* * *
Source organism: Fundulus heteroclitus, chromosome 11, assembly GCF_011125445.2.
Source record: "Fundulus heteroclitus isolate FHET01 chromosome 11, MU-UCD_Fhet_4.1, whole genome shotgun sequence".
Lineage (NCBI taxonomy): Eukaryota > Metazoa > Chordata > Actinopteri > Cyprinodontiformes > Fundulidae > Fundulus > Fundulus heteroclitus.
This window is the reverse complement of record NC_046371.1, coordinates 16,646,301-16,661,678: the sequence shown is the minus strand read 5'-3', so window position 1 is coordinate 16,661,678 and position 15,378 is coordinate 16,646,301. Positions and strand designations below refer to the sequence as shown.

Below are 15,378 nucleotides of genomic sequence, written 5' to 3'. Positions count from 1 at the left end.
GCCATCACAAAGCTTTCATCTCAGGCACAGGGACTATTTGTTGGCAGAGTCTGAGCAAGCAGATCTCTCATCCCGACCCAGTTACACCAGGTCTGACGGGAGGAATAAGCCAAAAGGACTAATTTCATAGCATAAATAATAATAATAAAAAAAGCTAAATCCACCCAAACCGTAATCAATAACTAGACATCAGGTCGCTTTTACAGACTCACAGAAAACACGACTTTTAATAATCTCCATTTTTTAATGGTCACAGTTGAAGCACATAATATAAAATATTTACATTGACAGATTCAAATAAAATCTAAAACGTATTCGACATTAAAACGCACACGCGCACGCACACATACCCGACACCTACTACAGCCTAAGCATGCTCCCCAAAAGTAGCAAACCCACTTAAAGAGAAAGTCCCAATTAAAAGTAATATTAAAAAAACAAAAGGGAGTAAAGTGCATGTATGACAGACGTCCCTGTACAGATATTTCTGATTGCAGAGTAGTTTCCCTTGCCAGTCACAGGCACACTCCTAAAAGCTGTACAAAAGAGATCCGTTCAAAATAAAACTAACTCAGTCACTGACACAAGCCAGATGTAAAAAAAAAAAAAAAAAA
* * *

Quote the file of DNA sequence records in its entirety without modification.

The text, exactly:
Source organism: Fundulus heteroclitus, chromosome 11, assembly GCF_011125445.2.
Source record: "Fundulus heteroclitus isolate FHET01 chromosome 11, MU-UCD_Fhet_4.1, whole genome shotgun sequence".
Lineage (NCBI taxonomy): Eukaryota > Metazoa > Chordata > Actinopteri > Cyprinodontiformes > Fundulidae > Fundulus > Fundulus heteroclitus.
This window is the reverse complement of record NC_046371.1, coordinates 16,646,301-16,661,678: the sequence shown is the minus strand read 5'-3', so window position 1 is coordinate 16,661,678 and position 15,378 is coordinate 16,646,301. Positions and strand designations below refer to the sequence as shown.

Below are 15,378 nucleotides of genomic sequence, written 5' to 3'. Positions count from 1 at the left end.
GCCATCACAAAGCTTTCATCTCAGGCACAGGGACTATTTGTTGGCAGAGTCTGAGCAAGCAGATCTCTCATCCCGACCCAGTTACACCAGGTCTGACGGGAGGAATAAGCCAAAAGGACTAATTTCATAGCATAAATAATAATAATAAAAAAAGCTAAATCCACCCAAACCGTAATCAATAACTAGACATCAGGTCGCTTTTACAGACTCACAGAAAACACGACTTTTAATAATCTCCATTTTTTAATGGTCACAGTTGAAGCACATAATATAAAATATTTACATTGACAGATTCAAATAAAATCTAAAACGTATTCGACATTAAAACGCACACGCGCACGCACACATACCCGACACCTACTACAGCCTAAGCATGCTCCCCAAAAGTAGCAAACCCACTTAAAGAGAAAGTCCCAATTAAAAGTAATATTAAAAAAACAAAAGGGAGTAAAGTGCATGTATGACAGACGTCCCTGTACAGATATTTCTGATTGCAGAGTAGTTTCCCTTGCCAGTCACAGGCACACTCCTAAAAGCTGTACAAAAGAGATCCGTTCAAAATAAAACTAACTCAGTCACTGACACAAGCCAGATGTAAAAAAAAAAAAAAAAAA